We can all learn from Kuwait’s beautiful reaction to destruction

Through social media, Kuwaitis have ensured that ISIS receives their message loud and clear: ISIS has failed to divide Kuwait

Yara al-Wazir
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The deadly suicide bomb attack at a mosque in Kuwait City yesterday was a cowardly act that took the lives of innocent civilians. The act was carried out in one of the holiest situations: during the holy month of Ramadan, during group Friday prayers, and the bomb was reportedly detonated while those praying were in the ‘sujood’ position, the closest Muslims believe they can be to God. Sadly, the crime was carried out at a Shiite mosque, but the reaction of the Kuwaiti public has been beautiful, and has evolved through several stages of grief.

This is not the first time that ISIS has attempted to dig through sectarian divide by specifically targeting Shiite Muslims. This act is similar to attacks carried out in Saudi Arabia in May.

These stages were spearheaded by a group of online bloggers and social media enthusiasts who used their online status to keep the country calm, yet another testament of the power of social media in civil society

Stage 1: Casting blame on the killers, not the sect

Social media personalities with hundreds of thousands of followers initiated Kuwait’s online reaction by trying to promote calm and reminding the public who the true perpetrators of the crime were: ISIS, and not a collective sect. Online socialites used images to urge the public, Sunnis and Shiites, to unite against the enemy mutual: ISIS. These images were shared by the likes of Fouz Al-Fahad, a makeup artist with over 650,000 followers.

Acknowledging sectarian differences exist is important, however, realizing that it is merely a difference in interpretations of history, rather than a ‘divide’, is key to maintaining a healthy and respectful society. That is exactly how social media reacted – it wasn’t in denial and didn’t avoid discussions on sectarianism, rather agreed it exists but together, society can build a crossover bridge to unite the country.

Stage 2: Collective mobilization

The Kuwait Central Blood Bank has struggled for blood donations for years. On Friday, the blood bank had to turn people away after a public call for blood donations on various social media outlets had thousands of people show up.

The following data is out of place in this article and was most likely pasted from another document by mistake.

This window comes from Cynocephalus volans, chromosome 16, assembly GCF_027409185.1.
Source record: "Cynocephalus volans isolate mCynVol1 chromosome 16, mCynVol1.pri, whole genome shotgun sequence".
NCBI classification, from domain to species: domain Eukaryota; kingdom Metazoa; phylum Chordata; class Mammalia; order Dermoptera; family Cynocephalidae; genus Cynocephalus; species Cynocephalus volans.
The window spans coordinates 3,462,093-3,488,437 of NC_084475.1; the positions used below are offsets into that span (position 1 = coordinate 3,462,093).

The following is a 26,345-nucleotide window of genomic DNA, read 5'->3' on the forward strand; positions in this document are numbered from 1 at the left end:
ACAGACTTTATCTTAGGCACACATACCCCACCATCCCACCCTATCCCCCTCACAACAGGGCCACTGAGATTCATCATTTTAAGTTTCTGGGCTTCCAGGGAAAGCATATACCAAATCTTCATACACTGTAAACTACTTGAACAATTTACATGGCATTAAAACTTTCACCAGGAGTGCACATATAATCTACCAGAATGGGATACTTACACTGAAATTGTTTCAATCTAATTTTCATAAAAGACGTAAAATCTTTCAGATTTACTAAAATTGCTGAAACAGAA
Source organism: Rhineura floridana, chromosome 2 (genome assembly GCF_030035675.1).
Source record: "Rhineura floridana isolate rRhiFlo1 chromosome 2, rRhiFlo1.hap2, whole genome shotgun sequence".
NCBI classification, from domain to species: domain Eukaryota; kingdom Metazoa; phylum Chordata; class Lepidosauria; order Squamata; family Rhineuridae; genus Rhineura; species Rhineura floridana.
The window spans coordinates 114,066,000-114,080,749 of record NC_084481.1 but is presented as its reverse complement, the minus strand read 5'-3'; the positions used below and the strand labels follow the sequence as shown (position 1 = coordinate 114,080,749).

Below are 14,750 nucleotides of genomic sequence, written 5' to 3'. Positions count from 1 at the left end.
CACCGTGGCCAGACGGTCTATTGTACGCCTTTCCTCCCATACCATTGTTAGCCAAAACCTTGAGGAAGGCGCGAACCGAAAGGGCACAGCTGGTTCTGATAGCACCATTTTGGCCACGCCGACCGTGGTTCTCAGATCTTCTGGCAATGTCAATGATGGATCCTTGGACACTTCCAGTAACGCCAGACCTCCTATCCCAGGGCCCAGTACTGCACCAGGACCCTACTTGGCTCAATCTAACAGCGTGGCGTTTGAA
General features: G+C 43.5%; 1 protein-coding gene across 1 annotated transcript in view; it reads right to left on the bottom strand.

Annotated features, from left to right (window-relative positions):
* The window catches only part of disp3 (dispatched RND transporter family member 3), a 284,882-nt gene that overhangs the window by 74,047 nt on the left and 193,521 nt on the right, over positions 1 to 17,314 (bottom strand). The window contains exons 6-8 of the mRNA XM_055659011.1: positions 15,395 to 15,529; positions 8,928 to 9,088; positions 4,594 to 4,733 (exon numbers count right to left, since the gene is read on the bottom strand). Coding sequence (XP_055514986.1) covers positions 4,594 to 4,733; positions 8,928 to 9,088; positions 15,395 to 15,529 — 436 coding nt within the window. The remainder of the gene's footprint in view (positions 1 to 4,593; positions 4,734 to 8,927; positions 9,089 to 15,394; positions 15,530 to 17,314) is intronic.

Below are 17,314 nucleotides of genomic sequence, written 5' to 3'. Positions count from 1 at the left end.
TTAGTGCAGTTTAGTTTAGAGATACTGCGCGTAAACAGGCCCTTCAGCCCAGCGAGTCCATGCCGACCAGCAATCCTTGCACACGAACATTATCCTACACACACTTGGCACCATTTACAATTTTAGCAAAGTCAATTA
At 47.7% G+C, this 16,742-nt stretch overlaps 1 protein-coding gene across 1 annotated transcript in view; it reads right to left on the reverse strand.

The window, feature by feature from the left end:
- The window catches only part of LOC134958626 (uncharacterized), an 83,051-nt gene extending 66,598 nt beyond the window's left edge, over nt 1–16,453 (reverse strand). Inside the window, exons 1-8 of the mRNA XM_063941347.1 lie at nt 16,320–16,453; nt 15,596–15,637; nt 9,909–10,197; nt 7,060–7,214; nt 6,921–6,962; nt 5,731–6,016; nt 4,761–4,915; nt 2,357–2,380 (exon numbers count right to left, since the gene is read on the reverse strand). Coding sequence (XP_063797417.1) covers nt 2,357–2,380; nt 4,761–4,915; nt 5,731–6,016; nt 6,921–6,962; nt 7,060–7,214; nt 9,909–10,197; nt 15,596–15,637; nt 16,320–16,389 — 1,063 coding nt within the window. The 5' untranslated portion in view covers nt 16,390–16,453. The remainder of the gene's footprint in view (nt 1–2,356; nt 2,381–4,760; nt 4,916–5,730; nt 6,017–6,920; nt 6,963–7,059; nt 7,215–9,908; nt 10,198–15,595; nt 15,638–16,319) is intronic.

From the pictures, it is clear that the people who showed up were from all walks of life, an image that is truly inspirational.

Through social media, Kuwaitis have ensured that ISIS receives their message loud and clear: ISIS has failed to divide Kuwait

Yara al-Wazir

Stage 3: Showing ISIS that they have failed

ISIS may have taken the lives of 26 people (so far), and injured over two hundred, but it has failed at dividing Shiites and Sunnis in Kuwait.

In a beautiful video, shared by Shuaib Rashed, an online show host with over 430 thousand followers on Instagram, Sunni and Shiite Muslims stood side-by-side during the Maghrib (sunset) prayers. Through social media, Kuwaitis have ensured that ISIS receives their message loud and clear: ISIS has failed to divide Kuwait.

Stage 4: Solidarity with the world

Perhaps he most humbling and beautiful act by those in Kuwait, and in fact social media personalities from the region, is not forgetting what other countries are going through, even as Kuwait is reeling.

Solidarity and support for the people of Tunisia and France were also shared. Perhaps the best description to sum all four stages of recovery was described in an image by nutritionist and social personality Ahmad Al-Saleh which read: “You will not divide us, you will unite us.”

Kuwait has shown incredible strength and resilience and this situation will forever serve as an inspiring model for public reactions to crises.

Yara al Wazir is a humanitarian activist. She is the founder of The Green Initiative ME and a developing partner of Sharek Stories. She can be followed and contacted on twitter @YaraWazir

Disclaimer: Views expressed by writers in this section are their own and do not reflect Al Arabiya English's point-of-view.
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